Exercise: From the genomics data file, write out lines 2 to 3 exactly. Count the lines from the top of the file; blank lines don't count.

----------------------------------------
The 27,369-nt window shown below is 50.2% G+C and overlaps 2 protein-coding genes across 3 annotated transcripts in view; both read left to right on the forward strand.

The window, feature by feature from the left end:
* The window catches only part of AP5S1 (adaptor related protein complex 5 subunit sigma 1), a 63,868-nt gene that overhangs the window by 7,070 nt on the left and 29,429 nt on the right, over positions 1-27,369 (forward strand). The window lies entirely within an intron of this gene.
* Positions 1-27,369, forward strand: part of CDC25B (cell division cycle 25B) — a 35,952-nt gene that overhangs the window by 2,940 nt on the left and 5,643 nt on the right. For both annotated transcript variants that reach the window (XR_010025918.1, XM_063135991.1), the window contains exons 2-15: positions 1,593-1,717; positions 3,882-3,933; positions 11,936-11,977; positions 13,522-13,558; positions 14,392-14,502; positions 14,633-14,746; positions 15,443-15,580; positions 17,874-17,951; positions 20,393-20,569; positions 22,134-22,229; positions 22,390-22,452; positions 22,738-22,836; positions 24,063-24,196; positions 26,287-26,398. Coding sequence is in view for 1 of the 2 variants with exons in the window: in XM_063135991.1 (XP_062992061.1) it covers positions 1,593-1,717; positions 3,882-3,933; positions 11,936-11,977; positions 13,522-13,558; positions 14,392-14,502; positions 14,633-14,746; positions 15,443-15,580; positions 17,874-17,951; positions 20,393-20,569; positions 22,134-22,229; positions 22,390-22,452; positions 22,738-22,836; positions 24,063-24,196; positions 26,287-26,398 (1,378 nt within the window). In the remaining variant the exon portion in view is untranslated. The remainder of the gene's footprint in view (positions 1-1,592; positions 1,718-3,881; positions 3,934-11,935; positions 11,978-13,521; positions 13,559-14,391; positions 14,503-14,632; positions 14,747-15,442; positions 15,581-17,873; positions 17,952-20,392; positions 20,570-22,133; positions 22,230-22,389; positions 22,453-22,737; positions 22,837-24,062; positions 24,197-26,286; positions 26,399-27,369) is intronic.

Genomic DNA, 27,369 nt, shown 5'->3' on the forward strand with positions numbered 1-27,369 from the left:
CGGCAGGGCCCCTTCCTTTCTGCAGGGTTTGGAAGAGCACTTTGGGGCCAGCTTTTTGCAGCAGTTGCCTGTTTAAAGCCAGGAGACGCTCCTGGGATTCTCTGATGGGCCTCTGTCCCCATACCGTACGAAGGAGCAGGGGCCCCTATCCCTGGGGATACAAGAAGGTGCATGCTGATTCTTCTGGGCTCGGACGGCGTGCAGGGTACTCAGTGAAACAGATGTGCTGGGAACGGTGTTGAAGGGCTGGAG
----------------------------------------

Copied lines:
The window, feature by feature from the left end:
* The window catches only part of AP5S1 (adaptor related protein complex 5 subunit sigma 1), a 63,868-nt gene that overhangs the window by 7,070 nt on the left and 29,429 nt on the right, over positions 1-27,369 (forward strand). The window lies entirely within an intron of this gene.